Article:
Make a Salad With Edible Weeds In Your Yard Plus a Vinaigrette
A Salad From Edible Weeds
In the spring, our yards begin to green up and fill in with wonderful foliage.
Some of us attempt to limit the spread of weeds by killing or pulling them. Really, a weed is just another plant that happens to be in the wrong place.
However, I welcome weeds, especially weeds that I can eat. Many plants that we consider to be weeds are, in fact, herbs. They have many culinary as well as medicinal properties.
In my yard, I have quite a few edible weeds. Spring is the best time to make a salad from them, too. The leaves are young and tender. As they get older, they tend to get more bitter-tasting, so it’s best to use young leaves.
Before going out and picking weeds, make 100% sure you know exactly what you are picking. Look at pictures and guidebooks to help you. If there is any doubt, do not pick a plant – better safe than sorry!
Wherever you pick weeds, be certain that no one has used pesticides or herbicides on them.
Violet Is an Edible Weed
The first plant is violet. It only blooms in April or May and its leaves are heart shaped. The leaves have an almost pepper-like flavor and add zing to a salad. When this plant is blooming, the purple flower petals are great in salads, too. You can also candy the petals and even make jelly with them.
Dandelion Is an Edible Weed
The next plant leaves I will add to my salad are from dandelion. Its jagged leaves are quite distinct. All parts of the plant are edible. The leaves are a bit bitter, but the bitterness seems to fade away when you pair the leaves up with just about anything else.
Dandelion leaves are useful for wine, tea, and even soups.
They typically flower in late spring, and then go to seed.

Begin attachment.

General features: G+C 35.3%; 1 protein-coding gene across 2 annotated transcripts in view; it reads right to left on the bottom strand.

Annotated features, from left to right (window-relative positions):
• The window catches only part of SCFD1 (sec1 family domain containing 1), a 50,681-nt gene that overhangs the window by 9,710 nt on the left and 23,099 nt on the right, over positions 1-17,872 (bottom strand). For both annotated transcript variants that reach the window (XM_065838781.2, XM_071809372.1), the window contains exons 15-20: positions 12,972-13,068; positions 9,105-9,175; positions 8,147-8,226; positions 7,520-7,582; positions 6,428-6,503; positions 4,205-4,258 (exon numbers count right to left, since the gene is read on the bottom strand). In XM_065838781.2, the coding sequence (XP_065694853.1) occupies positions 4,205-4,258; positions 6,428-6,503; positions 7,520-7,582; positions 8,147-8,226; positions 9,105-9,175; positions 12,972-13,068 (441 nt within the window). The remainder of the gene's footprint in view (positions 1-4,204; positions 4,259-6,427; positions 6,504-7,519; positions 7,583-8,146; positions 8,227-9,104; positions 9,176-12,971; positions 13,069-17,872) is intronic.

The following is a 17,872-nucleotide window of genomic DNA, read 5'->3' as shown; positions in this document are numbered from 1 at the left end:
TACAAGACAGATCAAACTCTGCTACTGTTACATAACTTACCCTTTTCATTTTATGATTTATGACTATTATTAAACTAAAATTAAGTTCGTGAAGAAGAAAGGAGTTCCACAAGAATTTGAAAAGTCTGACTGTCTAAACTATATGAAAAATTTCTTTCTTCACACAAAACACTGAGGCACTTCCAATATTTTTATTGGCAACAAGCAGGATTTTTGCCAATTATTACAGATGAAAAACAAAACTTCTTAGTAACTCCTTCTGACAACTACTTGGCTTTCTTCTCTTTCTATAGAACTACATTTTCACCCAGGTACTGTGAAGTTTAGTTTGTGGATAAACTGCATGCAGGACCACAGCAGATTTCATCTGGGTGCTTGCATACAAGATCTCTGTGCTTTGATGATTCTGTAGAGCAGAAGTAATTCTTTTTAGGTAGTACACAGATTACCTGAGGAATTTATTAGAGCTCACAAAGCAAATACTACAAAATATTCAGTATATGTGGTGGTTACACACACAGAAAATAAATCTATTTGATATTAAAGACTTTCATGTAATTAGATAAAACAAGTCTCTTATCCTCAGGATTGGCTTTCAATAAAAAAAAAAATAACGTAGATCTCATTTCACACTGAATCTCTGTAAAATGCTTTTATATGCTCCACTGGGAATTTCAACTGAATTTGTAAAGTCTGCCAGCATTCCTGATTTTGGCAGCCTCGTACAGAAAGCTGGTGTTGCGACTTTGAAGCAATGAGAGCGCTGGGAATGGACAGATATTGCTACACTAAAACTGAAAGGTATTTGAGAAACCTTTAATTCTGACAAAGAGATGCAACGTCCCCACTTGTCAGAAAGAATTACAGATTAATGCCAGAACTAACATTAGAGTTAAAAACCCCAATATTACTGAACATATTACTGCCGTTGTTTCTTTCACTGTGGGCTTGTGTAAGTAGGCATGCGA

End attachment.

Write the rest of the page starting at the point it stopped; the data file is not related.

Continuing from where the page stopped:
Dandelion has lots of vitamins, magnesium, iron, and fiber. It also has great medicinal value. Dandelion roots are highly useful, too. Dig them up in the fall and dry them out. They can be used as a coffee substitute when dried and ground up.
Plantain Is an Edible Weed
Another plant that grows all over my yard is plantain. Its leaves are quite similar to spinach and taste like it, too. It’s loaded with B vitamins. Each time to you pick the leaves, they just seem to come right back. That’s great because I tend to eat plantain all summer long.
Another really neat thing about plantain is that the leaves can be used on bee stings and other skin irritations.
Mint Is an Edible Weed
My last ingredient from the yard is mint. Some consider this a weed due to its rampant spreading habit. It adds a wonderful touch to any salad and since it’s already in my yard, it’s easy to collect for salad.
Mint is a digestive stimulant and helps to relieve bloating or gas. Many restaurants traditionally serve dessert with a spring of mint for this reason – historically, anyway.
After I get back inside, I know I also want to add a bit of spinach and onion to complete the “plant” part of the salad. I just can’t resist putting lots of wonderful greens into an already yummy dish.
- Collect enough greens outside in your yard to fill a large bowl
- 1 cup spinach leaves
- ¼ - ½ cup onion, sliced thinly
- ½ cup mozzarella cheese, shredded
- ¼ cup roasted nuts, I used roasted, honeyed almonds
- Shred all the leaves then wash (it’s easier to shred the leaves if they’re not wet)
- Add the rest of the ingredients and toss well
Make the Vinaigrette
¼ cup olive oil
2 tbsp acai pomegranate red wine vinegar
1 tbsp honey dijon mustard
½ tsp sea salt
¼ tsp ground pepper or cracked peppercorn
1 tbsp flax seeds
1 clove garlic, minced
Put all ingredients into a measuring cup. Mix well. Let vinaigrette sit for 20 minutes or more to let the flavors infuse together.
The salad is packed with wonderful nutrients and the dressing adds a touch of sweetness as a contrast to the slightly bitter leaves in the salad. The flavors come together in an explosion of wonderful sweet, tart and tangy bliss. The flax seeds and almonds add texture as well as Omega-3 acids and Vitamin E.
Keep in mind that if you've never tried this before, the salad greens will definitely be more "fibrous" than you may be accustomed to eating. This salad also produces quite a tart flavor because of the different types of leaves coupled with the vinaigrette.
© 2012 Cynthia Calhoun
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